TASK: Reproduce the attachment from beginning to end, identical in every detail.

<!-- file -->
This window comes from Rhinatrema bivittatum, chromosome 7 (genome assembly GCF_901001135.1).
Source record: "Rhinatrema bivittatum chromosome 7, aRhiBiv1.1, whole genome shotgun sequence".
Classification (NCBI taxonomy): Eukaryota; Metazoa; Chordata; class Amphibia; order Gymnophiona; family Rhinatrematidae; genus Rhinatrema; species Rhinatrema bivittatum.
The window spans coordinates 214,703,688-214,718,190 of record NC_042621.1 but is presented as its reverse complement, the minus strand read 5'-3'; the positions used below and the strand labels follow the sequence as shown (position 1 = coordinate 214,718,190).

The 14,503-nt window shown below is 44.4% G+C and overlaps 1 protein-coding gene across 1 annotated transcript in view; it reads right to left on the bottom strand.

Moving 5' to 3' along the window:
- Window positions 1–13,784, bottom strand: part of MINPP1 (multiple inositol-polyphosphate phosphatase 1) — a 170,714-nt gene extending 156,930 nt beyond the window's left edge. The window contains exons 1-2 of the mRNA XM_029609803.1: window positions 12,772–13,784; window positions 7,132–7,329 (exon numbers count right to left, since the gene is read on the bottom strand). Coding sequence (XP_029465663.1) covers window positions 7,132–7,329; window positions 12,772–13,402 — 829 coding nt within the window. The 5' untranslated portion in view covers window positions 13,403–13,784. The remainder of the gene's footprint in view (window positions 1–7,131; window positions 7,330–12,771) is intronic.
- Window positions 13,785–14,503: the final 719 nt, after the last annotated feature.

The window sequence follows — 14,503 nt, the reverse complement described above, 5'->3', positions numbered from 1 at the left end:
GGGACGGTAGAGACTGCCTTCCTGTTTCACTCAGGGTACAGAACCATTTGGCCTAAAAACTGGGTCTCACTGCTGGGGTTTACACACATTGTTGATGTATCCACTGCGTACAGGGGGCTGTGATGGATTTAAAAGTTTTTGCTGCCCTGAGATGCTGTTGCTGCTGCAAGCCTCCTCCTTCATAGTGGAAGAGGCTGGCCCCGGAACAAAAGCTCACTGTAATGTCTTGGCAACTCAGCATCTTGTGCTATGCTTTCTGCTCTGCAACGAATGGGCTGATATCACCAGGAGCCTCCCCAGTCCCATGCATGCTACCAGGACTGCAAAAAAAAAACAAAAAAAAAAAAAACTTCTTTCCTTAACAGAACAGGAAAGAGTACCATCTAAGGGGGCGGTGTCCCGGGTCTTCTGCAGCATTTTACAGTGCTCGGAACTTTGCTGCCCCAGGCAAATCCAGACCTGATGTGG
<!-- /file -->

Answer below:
This window comes from Rhinatrema bivittatum, chromosome 7 (genome assembly GCF_901001135.1).
Source record: "Rhinatrema bivittatum chromosome 7, aRhiBiv1.1, whole genome shotgun sequence".
Classification (NCBI taxonomy): Eukaryota; Metazoa; Chordata; class Amphibia; order Gymnophiona; family Rhinatrematidae; genus Rhinatrema; species Rhinatrema bivittatum.
The window spans coordinates 214,703,688-214,718,190 of record NC_042621.1 but is presented as its reverse complement, the minus strand read 5'-3'; the positions used below and the strand labels follow the sequence as shown (position 1 = coordinate 214,718,190).

The 14,503-nt window shown below is 44.4% G+C and overlaps 1 protein-coding gene across 1 annotated transcript in view; it reads right to left on the bottom strand.

Moving 5' to 3' along the window:
- Window positions 1–13,784, bottom strand: part of MINPP1 (multiple inositol-polyphosphate phosphatase 1) — a 170,714-nt gene extending 156,930 nt beyond the window's left edge. The window contains exons 1-2 of the mRNA XM_029609803.1: window positions 12,772–13,784; window positions 7,132–7,329 (exon numbers count right to left, since the gene is read on the bottom strand). Coding sequence (XP_029465663.1) covers window positions 7,132–7,329; window positions 12,772–13,402 — 829 coding nt within the window. The 5' untranslated portion in view covers window positions 13,403–13,784. The remainder of the gene's footprint in view (window positions 1–7,131; window positions 7,330–12,771) is intronic.
- Window positions 13,785–14,503: the final 719 nt, after the last annotated feature.

The window sequence follows — 14,503 nt, the reverse complement described above, 5'->3', positions numbered from 1 at the left end:
GGGACGGTAGAGACTGCCTTCCTGTTTCACTCAGGGTACAGAACCATTTGGCCTAAAAACTGGGTCTCACTGCTGGGGTTTACACACATTGTTGATGTATCCACTGCGTACAGGGGGCTGTGATGGATTTAAAAGTTTTTGCTGCCCTGAGATGCTGTTGCTGCTGCAAGCCTCCTCCTTCATAGTGGAAGAGGCTGGCCCCGGAACAAAAGCTCACTGTAATGTCTTGGCAACTCAGCATCTTGTGCTATGCTTTCTGCTCTGCAACGAATGGGCTGATATCACCAGGAGCCTCCCCAGTCCCATGCATGCTACCAGGACTGCAAAAAAAAAACAAAAAAAAAAAAAACTTCTTTCCTTAACAGAACAGGAAAGAGTACCATCTAAGGGGGCGGTGTCCCGGGTCTTCTGCAGCATTTTACAGTGCTCGGAACTTTGCTGCCCCAGGCAAATCCAGACCTGATGTGG